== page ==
Measles outbreak continues to slow, with no new cases in August
The number of confirmed measles cases in New York City has risen to 654 since September 2018, but there haven’t been any new cases of the disease this month, continuing a steady decline from previous months and a sharp drop-off from the spring.
April saw the most new measles cases this year at 194. With the help of a city vaccination mandate, a state law and various pro-vaccination campaigns, that number dropped to 99 in May, 22 in June, six in July and none in August as of Aug. 19, according to city Department of Health statistics.
“Reports of measles in New York City have slowed down over the past few weeks, which is great news, but we do remain cautiously optimistic,” said Dr. Jennifer Rosen, chief of DOH’s Vaccine Preventable Disease Surveillance Unit. “We’re cautiously optimistic because measles cases continue to occur in other parts of New York and this together with international importations of measles … pose ongoing risks.”
The increase in total confirmed cases, 18 of which came from Williamsburg and 13 from Borough Park — the two neighborhoods hit hardest by the outbreak — comes from retrospective cases DOH found after the patients had been cured.
The outbreak reached its peak when Mayor Bill de Blasio declared a public health emergency on April 9, requiring mandatory measles-mumps-rubella vaccinations for residents who live in the northern Brooklyn ZIP codes of 11205, 11206, 11211 and 11249. Vaccination rates in Williamsburg responded with a rise from around 70 percent to about 92 percent.
The outbreak began spreading in the fall of 2018, when six Brooklyn children contracted the disease. The initial case was acquired by a child on a visit to Israel.
Rosen said the city saw peaks in vaccination rates after the mandate and after each educational campaign that DOH ran. Since October 2018, more than 33,000 doses of the MMR vaccine were administered to children in Williamsburg and Borough Park — double the rate of last year during the same time period.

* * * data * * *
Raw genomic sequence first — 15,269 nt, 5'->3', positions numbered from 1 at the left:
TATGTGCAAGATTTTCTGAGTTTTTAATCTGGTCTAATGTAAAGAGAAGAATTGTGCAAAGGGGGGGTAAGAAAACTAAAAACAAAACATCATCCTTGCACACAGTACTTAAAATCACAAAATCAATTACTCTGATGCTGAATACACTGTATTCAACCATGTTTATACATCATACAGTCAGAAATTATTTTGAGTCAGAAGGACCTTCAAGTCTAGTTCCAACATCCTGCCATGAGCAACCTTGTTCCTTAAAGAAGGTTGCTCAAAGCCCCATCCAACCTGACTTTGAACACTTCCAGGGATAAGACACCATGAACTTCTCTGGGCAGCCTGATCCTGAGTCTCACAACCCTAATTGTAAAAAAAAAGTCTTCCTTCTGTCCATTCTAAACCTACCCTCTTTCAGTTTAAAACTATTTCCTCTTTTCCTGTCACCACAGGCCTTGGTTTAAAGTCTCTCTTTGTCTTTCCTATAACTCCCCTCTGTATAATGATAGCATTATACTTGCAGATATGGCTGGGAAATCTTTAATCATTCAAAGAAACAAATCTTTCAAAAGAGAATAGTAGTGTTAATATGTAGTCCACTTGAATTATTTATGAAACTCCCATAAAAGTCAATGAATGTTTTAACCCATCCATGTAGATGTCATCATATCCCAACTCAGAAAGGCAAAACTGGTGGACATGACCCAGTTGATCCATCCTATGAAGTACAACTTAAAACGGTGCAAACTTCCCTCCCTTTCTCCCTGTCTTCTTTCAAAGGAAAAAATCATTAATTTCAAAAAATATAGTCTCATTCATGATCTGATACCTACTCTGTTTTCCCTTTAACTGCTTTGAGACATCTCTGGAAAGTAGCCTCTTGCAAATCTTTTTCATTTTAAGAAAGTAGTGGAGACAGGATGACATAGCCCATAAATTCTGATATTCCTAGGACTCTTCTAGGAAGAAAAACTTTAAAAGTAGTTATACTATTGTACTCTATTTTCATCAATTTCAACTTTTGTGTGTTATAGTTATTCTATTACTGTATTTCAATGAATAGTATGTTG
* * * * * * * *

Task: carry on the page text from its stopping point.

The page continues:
Gov. Andrew Cuomo signed legislation on June 13 that removed religious exemptions from school-required immunization, creating a multi-facetted attack of the outbreak.
“These different things combined have been incredibly successful at increasing vaccination rates,” Rosen told the Brooklyn Eagle.
With public schools opening back up in a matter of weeks, the city will be launching a new advertising campaign early next week to remind parents to get their children vaccinated before school. DOH has also been contacting school principals and parents to make sure they know about the new state legislation on religious exemptions.
“The outbreak is not yet over,” Rosen said. “We’re not yet in the clear because we still have cases within the past two incubation periods.”
An incubation period is 21 days from the last exposure, meaning people are at risk of getting sick for 21 days since they’ve been in contact with someone who has measles.
“The best way to protect yourself and your family members from measles is by getting vaccinated,” Rosen said. “The measles vaccine is very safe and it’s very effective.”
Rosen says that in the midst of a campaign of anti-vaxxers seeking to undermine the city’s mandate, spreading around a misinformation magazine that proved successful in steering some parents away from vaccinations for their children.
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